Steinbeis experts use analysis tool to gauge the attractiveness of workplaces
Difficulties finding new people, skills shortages, a lack of loyalty to the company among specialists: just some of the problems currently facing employers. The future of innovative companies and their ability to deal with such challenges hinges on the extent to which they can offer an attractive place to work. Many companies are already doing something about this situation by offering staff appealing employment terms and family-friendly working hours. However, few companies have systematically analyzed how appealing their company is in the opinion of the workforce. This is where an analysis tool developed by BAT-Solutions, the Steinbeis Transfer Center at Karlsruhe University of Applied Sciences, helps.
BAT-Quest is a tool developed by the Steinbeis experts to assess workplace attractiveness in order to understand the views of employees with respect to work satisfaction, the working atmosphere, and future prospects. Gauging how attractive the workplace is entails understanding the importance to employees of individual factors such as work satisfaction, the working atmosphere, and future prospects. One also needs to know where they feel their company needs to make the biggest improvements. The new instrument is particularly useful for consulting firms because it highlights issues that are important from the standpoint of employees, especially when it comes to the future development of the company.
“Workplace attractiveness isn’t the sort of thing you can assess directly – you can only get to it indirectly. We pinpoint whether staff find the workplace attractive by looking at latent attributes such as a feeling of affinity to a company, or a sense of personal commitment,” explains Dr. Maja Jeretin-Kopf, director of the Karlsruhe Steinbeis Transfer Center. The new analysis tool measures both of these factors. Personal considerations also play an important role when understanding workplace attractiveness. Some of these attributes are measured at the beginning of the BAT-Quest test: age, gender, management responsibilities, length of time at the company, and vocational qualifications. Even these factors show that workplace attractiveness is a complex concept that is influenced by lots of factors, albeit to a different extent.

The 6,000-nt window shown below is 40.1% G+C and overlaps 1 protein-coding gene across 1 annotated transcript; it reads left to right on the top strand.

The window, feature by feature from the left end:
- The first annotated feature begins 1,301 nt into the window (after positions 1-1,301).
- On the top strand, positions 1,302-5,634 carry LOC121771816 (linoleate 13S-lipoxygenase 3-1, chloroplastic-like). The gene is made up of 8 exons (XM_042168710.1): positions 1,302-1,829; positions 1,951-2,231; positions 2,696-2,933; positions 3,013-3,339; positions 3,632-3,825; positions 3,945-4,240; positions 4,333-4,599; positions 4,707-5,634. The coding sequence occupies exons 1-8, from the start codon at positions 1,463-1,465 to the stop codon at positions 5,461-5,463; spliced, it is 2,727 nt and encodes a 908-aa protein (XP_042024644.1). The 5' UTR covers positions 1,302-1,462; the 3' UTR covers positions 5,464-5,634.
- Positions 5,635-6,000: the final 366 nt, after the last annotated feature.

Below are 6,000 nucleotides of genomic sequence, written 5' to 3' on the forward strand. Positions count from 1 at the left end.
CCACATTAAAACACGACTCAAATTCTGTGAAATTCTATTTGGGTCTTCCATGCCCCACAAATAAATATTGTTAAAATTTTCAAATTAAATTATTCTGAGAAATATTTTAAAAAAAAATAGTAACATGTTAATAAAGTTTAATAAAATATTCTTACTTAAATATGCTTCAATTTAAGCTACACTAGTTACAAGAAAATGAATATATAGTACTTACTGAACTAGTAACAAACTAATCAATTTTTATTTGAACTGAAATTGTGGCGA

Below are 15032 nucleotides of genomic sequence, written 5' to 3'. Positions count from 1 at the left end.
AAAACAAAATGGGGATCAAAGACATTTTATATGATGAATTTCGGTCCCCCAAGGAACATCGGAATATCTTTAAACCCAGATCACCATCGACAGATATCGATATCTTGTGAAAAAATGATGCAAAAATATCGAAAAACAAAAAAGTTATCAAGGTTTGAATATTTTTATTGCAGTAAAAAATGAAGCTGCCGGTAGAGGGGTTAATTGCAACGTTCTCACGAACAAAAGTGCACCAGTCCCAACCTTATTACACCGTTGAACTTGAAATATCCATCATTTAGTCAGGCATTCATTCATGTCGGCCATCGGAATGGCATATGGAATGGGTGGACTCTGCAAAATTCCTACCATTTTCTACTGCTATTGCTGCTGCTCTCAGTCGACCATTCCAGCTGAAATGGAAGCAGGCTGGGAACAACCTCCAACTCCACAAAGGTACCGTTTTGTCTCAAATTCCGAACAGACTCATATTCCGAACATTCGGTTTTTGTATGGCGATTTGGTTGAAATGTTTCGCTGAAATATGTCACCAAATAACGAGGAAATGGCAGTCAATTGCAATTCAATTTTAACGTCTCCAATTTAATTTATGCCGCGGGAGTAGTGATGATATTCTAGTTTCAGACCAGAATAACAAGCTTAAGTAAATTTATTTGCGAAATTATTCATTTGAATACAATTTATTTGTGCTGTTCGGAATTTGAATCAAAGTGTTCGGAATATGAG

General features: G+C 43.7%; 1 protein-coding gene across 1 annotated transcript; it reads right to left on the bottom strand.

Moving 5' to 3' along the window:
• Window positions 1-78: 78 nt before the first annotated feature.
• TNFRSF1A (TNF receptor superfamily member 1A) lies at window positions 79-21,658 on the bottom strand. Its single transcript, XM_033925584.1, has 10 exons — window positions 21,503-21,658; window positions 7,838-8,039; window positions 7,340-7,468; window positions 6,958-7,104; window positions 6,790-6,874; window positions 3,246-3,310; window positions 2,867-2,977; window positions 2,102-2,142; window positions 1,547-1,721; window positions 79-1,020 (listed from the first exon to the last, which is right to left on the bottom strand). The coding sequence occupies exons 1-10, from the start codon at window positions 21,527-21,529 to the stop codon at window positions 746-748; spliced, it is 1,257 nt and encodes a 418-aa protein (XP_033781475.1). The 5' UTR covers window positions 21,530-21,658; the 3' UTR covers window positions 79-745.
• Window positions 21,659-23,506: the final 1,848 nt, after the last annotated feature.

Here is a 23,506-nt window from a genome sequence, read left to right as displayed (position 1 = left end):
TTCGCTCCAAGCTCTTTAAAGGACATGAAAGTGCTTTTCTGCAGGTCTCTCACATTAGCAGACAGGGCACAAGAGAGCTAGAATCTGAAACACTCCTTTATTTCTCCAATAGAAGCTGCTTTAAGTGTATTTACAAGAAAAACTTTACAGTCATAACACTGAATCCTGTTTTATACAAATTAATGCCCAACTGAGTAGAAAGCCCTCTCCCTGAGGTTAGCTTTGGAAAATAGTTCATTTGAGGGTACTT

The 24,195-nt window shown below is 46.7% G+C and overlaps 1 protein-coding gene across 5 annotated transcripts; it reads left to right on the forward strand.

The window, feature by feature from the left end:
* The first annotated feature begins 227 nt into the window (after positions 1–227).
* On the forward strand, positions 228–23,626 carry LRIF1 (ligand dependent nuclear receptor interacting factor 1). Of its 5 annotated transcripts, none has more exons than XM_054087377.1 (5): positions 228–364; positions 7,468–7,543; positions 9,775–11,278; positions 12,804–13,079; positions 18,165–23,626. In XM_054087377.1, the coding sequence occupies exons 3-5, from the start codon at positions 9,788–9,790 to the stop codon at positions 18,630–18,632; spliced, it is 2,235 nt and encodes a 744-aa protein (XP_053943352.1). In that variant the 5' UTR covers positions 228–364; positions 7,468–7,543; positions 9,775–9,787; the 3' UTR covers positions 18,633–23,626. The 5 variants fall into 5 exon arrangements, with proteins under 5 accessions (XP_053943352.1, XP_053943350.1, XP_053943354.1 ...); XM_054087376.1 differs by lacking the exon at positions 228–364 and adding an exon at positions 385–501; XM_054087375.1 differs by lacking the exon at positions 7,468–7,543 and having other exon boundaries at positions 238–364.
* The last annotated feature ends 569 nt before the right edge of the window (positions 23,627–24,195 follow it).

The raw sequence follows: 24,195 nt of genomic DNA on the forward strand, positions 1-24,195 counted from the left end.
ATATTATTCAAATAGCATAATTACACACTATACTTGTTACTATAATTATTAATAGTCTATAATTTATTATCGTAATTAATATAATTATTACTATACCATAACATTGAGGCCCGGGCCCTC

What kind of insights can firms gain by using the analytical tool? Sweeping statements that could apply to any company in the industry or the sector in general are of little use to a business, because such general statements do not provide a good basis for measures that would be likely to appeal to its own workers. As a result, the kind of results that are likely to be more interesting to a firm are the ones that explain individual factors, the ones that are linked to the specific situation facing a company. By using statistical techniques, the Steinbeis experts can highlight the extent to which personal factors have an impact on workplace attractiveness. Another interesting thing for companies to find out is the areas in which people perceive the biggest need to make improvements and how this influences the feeling of “belongingness” or personal commitment.
Maja Jeretin-Kopf is continuing to develop the evaluation tool. In July, she embarked on a study to validate the tool, working with Karlsruhe University of Applied Sciences, Iodata GmbH, and the Institute for Transfer Technologies and Integrated Systems (SITIS). The aim of the study is to conduct a scientific assessment of the item scales and their suitability, also for smaller companies.